Doctor Who: Flux – Village of the Angels Review

Flux reaches its fourth chapter and pretty much takes a side-step to tell a new Weeping Angels story, though admittedly does tie it into the overarching narrative right at the end for a cracking cliffhanger. The story by itself though was a pretty entertaining use of the only real “iconic” new villains since the 2005 series return. So let’s take a closer look then!

Synopsis:

Devon, November 1967. A little girl has gone missing and Professor Eustacius Jericho is conducting psychic experiments. In the village graveyard, there is one gravestone too many. Why is Medderton known as “The Cursed Village”? And what do the Weeping Angels want?

*spoilers appear from here on out!*

The Good:

“…. I think I’ll close the door now.”

It’s been a while since the Weeping Angels were actually the focal point of a (TV) story so it was nice to see, the whole “they move when you don’t look at them” thing and “blink once and they’re suddenly in your face” jump scare are still really effective, probably because they don’t get featured too much. The Doctor, Yaz and Dan arrive in a small village in 1967 after a Weeping Angel took control of the TARDIS and end up meeting Claire Brown (Annabel Scholey) who they actually met in Part 1 before she was zapped back in time to this date by an Angel, and a professor named Eustacius Jericho (Kevin McNally). The Prof is experimenting on Claire because she has moments where she is seemingly possessed and we soon find out its because she’s literally possessed by an Angel, taking the whole “what holds the image of an angel becomes an angel” plot point to its most extreme. We then get a good chunk of Angels assaulting the Professor’s house and breaking in, leading to The Doctor, Claire and Prof. Jericho to take refuge in the basement. The Doctor decides to speak to the Angle in Claire’s mind and its there the Angel reveals its hiding from its own kind and the Angels assaulting the house are a retrieval squad sent by The Division…

Yes, The Division are back on the table again and Claire’s Angel claims to have all of The Doctor’s stolen Division memories stored in her and will return them if she helps him… or her, it’s hard to tell. The Doctor and Claire are brought back to reality when Jericho shows them a bunch of Angels having broken in and part way down the stairs as well as one talking through the TV in Jericho’s voice, which was good fun. The trio start to escape down a hidden stone passageway but even the walls and roof are full of Angels trying to grab them for an extra bit of horror imagery. While Jericho is zapped to the past The Doctor and Claire escape, only for it to be revealed that Claire’s Angel has made a new deal with the Angel retrieval force to capture The Doctor instead of it and soon our heroine Time Lord is changed to stone and teleported away…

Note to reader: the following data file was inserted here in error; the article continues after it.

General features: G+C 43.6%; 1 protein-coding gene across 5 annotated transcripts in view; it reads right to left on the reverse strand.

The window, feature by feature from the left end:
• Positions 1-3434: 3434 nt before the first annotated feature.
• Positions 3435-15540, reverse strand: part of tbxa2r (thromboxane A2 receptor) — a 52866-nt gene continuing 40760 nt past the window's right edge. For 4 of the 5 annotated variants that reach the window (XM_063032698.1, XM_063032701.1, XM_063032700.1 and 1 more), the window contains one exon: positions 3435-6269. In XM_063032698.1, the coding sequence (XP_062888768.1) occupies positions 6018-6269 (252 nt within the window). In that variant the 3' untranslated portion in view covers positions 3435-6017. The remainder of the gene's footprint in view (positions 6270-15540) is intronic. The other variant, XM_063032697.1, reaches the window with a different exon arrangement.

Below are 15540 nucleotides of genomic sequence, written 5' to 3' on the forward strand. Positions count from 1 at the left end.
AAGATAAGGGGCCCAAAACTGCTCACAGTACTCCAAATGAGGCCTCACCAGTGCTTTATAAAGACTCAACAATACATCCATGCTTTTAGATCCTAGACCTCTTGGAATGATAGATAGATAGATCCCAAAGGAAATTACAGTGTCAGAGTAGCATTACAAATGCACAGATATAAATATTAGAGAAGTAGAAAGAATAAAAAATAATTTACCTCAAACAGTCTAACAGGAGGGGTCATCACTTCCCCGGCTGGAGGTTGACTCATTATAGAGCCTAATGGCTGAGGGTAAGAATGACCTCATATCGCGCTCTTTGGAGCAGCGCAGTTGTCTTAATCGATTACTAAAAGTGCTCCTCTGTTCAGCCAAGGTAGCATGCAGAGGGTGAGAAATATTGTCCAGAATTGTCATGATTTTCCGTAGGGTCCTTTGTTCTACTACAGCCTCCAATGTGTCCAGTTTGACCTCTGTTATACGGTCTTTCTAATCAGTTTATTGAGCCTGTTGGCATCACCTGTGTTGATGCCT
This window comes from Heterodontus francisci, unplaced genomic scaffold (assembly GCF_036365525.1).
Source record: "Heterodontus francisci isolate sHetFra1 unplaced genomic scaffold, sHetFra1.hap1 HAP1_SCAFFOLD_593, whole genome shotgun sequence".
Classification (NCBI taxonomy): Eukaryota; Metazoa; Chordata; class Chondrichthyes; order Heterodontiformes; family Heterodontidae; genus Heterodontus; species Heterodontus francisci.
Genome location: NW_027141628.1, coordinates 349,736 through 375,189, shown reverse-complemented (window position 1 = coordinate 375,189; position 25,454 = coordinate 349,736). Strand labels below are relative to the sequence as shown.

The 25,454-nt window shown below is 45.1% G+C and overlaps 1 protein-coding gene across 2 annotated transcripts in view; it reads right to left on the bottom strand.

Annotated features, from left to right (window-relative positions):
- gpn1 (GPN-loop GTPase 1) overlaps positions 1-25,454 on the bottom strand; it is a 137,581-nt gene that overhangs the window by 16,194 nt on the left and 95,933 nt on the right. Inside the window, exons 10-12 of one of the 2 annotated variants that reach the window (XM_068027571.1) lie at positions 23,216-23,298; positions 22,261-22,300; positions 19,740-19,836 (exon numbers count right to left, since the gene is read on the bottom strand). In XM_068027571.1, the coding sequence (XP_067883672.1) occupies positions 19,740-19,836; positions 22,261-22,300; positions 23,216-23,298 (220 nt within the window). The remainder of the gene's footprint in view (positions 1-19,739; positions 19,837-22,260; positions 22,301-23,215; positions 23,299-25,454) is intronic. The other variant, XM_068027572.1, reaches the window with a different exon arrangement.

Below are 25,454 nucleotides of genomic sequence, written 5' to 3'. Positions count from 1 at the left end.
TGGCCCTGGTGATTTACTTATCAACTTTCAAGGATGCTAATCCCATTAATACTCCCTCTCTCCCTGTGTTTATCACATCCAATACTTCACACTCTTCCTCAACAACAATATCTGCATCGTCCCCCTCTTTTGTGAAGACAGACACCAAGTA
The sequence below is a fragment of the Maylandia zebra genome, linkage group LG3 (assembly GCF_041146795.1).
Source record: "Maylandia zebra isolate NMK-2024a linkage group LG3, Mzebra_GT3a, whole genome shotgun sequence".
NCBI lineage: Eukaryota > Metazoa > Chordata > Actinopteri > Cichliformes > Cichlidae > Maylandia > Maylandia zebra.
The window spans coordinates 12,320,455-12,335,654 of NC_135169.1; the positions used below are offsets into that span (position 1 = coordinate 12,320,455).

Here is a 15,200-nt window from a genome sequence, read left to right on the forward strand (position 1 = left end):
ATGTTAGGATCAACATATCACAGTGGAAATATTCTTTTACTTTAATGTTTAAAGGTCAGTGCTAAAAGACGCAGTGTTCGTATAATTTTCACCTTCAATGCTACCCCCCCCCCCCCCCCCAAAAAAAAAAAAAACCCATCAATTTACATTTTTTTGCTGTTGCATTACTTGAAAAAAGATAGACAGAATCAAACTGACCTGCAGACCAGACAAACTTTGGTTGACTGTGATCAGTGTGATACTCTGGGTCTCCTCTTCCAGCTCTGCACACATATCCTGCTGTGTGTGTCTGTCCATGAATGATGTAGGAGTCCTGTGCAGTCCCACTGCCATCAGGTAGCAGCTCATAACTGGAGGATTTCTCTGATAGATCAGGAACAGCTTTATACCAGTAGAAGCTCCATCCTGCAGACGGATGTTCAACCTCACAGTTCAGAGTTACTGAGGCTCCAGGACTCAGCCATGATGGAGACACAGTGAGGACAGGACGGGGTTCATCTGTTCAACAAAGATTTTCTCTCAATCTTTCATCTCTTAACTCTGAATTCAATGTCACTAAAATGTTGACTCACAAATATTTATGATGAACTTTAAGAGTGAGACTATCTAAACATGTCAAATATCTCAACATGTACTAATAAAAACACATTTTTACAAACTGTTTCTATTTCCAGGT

It was a good use of the Angels and given they’re one of the few species to be referenced both as a Dark Times species and even by Time Lords in the past it was logical to rope them into the whole Division thing.

The Bad:

Claire getting the mind probe! … The non-lethal human equivalent, anyway.

While not bad as such I have to say that the rest of the story didn’t grab me any where near as much. Yaz and Dan help out a search for a missing child when they get they zapped to the past, meeting the missing child also in the past and to cap it all off finding that the edge of the town is just empty space. They eventually find a “wall” back to 1967 but its seemingly too deadly to cross but they are able to both watch what happens to The Doctor and talk to an old lady who was actually the same small girl who got stuck in the past, never actually managing to get back to her own time apart from the old fashioned way. Like I said, it was fine, but not that interesting… plus the child wasn’t that great acting-wise, and the two relatives who were out looking for her were even worse. At one point they saw the edge of the town was the middle of outer space then got zapped back in time by a stone angel and still acted stupid when they found her, not mentioning or even seeming that bothered about anything that happened. Killed a lot of the tension and atmosphere.

There were also some scenes with Vinder’s lost love Bel on one of the last remaining planets that wasn’t all that interesting either. I think she’s the standout of the series so far in terms of actual bad acting. I don’t really point that kind of thing out a lot in my reviews but she’s not great to put it politely and some of her lines are even worse.

The Continuity:

The Doctor tries to figure out her own timeline again…

The Weeping Angels first appeared in 10th Doctor story “Blink” but a lot of the lore used in this episode was established in the 11th Doctor two-parter “The Time of Angels / Flesh and Stone”. The Thirteenth Doctor has already met the Weeping Angels in the comic “A Little Help From My Friends”. Also the idea of Angels reaching out of solid stone was used in the Fifth Doctor audio story “Fallen Angels”.

As for non-Angel or non-Flux related continuity? Nothing really. The Doctor uses the Second Doctor’s classic line “When I say Run, Run.” and the Third Doctor’s iconic line “reverse the polarity of the neutron flow” during the course of the episode though, so plenty of winks and nods!

Overall Thoughts:

A lovely atmospheric shot to end the review on!

“Village of the Angels” was much like last week’s Flux episode in that I really enjoyed the majority of the episode that featured The Doctor and her ever increasingly mysterious hidden past but didn’t really find the rest that interesting. Thankfully unlike last week the uninteresting bits weren’t featured much, leading to a better score overall. Hopefully it can all come together in the final third of the overall story!

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